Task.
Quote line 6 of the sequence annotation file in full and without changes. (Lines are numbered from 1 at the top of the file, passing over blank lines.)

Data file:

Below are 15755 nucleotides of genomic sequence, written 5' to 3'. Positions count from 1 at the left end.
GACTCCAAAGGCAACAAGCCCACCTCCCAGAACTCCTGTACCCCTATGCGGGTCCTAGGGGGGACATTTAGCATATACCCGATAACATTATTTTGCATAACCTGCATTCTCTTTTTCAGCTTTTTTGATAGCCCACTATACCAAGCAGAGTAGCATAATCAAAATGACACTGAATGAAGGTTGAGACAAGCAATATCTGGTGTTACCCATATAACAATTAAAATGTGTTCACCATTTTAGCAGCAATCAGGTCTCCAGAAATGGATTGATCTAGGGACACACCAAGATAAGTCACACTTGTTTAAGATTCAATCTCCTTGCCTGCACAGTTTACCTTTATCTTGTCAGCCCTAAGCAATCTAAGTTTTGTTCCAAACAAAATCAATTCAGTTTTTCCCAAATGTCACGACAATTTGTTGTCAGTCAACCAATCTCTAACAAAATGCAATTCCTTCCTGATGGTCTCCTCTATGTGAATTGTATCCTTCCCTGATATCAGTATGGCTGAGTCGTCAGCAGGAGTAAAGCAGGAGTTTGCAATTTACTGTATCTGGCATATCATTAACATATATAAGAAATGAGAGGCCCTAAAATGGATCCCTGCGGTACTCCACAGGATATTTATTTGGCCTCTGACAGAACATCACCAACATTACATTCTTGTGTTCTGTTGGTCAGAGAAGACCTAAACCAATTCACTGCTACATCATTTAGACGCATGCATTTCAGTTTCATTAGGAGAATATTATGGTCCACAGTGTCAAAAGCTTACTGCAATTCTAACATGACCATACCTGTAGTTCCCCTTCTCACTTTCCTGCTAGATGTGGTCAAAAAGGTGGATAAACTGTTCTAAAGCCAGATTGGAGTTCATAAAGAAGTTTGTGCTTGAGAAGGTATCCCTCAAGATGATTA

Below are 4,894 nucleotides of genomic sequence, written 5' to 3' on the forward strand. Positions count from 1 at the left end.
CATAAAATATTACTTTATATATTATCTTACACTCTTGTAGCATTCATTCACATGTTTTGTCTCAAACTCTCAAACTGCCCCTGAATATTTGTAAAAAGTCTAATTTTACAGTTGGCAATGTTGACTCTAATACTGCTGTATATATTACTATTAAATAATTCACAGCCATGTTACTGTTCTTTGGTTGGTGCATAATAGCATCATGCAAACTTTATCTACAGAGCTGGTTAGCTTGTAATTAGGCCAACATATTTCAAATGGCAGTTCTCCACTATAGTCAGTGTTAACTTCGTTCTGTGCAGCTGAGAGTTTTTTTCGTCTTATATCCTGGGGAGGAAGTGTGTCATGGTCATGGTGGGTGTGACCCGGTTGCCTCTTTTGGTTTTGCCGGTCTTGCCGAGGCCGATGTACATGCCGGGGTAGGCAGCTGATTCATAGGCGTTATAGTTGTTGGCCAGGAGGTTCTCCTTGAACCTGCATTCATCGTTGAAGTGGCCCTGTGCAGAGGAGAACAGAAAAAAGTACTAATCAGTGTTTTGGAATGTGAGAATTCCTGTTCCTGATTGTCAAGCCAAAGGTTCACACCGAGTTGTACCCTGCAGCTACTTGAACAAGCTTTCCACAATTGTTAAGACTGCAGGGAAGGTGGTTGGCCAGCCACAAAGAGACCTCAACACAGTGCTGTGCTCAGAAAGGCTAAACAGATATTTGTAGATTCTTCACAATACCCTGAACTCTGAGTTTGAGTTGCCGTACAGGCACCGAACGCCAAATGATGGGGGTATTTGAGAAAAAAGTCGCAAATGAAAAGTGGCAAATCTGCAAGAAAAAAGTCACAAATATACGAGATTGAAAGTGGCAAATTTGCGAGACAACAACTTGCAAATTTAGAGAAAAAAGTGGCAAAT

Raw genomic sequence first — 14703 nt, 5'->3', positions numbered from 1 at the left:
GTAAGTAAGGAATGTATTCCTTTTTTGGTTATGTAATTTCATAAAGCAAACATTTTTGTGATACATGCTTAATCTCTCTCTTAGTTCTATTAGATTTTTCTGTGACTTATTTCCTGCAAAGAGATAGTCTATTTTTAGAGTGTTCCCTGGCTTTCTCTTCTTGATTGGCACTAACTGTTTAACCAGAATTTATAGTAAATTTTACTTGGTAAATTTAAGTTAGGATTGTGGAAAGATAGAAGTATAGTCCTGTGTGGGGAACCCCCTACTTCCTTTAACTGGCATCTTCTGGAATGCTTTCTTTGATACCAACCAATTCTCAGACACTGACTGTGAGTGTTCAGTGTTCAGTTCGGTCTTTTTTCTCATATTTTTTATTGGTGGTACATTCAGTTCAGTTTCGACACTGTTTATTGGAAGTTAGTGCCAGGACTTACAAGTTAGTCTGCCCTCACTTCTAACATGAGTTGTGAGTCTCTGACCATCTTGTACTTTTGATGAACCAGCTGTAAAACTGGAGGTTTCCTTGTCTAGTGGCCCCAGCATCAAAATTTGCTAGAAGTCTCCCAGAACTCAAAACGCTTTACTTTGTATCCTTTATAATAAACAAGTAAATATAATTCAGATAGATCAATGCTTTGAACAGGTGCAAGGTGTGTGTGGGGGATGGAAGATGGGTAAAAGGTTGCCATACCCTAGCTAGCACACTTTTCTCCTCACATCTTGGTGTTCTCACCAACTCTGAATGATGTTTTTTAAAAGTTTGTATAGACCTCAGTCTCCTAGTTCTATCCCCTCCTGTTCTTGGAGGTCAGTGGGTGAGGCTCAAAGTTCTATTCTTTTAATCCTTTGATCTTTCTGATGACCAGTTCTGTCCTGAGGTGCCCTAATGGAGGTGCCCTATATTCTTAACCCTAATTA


GTAAGTAAGGAATGTATTCCTTTTTTGGTTATGTAATTTCATAAAGCAAACATTTTTGTGATACATGCTTAATCTCTCTCTTAGTTCTATTAGATTTTTCTGTGACTTATTTCCTGCAAAGAGATAGTCTATTTTTAGAGTGTTCCCTGGCTTTCTCTTCTTGATTGGCACTAACTGTTTAACCAGAATTTATAGTAAATTTTACTTGGTAAATTTAAGTTAGGATTGTGGAAAGATAGAAGTATAGTCCTGTGTGGGGAACCCCCTACTTCCTTTAACTGGCATCTTCTGGAATGCTTTCTTTGATACCAACCAATTCTCAGACACTGACTGTGAGTGTTCAGTGTTCAGTTCGGTCTTTTTTCTCATATTTTTTATTGGTGGTACATTCAGTTCAGTTTCGACACTGTTTATTGGAAGTTAGTGCCAGGACTTACAAGTTAGTCTGCCCTCACTTCTAACATGAGTTGTGAGTCTCTGACCATCTTGTACTTTTGATGAACCAGCTGTAAAACTGGAGGTTTCCTTGTCTAGTGGCCCCAGCATCAAAATTTGCTAGAAGTCTCCCAGAACTCAAAACGCTTTACTTTGTATCCTTTATAATAAACAAGTAAATATAATTCAGATAGATCAATGCTTTGAACAGGTGCAAGGTGTGTGTGGGGGATGGAAGATGGGTAAAAGGTTGCCATACCCTAGCTAGCACACTTTTCTCCTCACATCTTGGTGTTCTCACCAACTCTGAATGATGTTTTTTAAAAGTTTGTATAGACCTCAGTCTCCTAGTTCTATCCCCTCCTGTTCTTGGAGGTCAGTGGGTGAGGCTCAAAGTTCTATTCTTTTAATCCTTTGATCTTTCTGATGACCAGTTCTGTCCTGAGGTGCCCTAATGGAGGTGCCCTATATTCTTAACCCTAATTA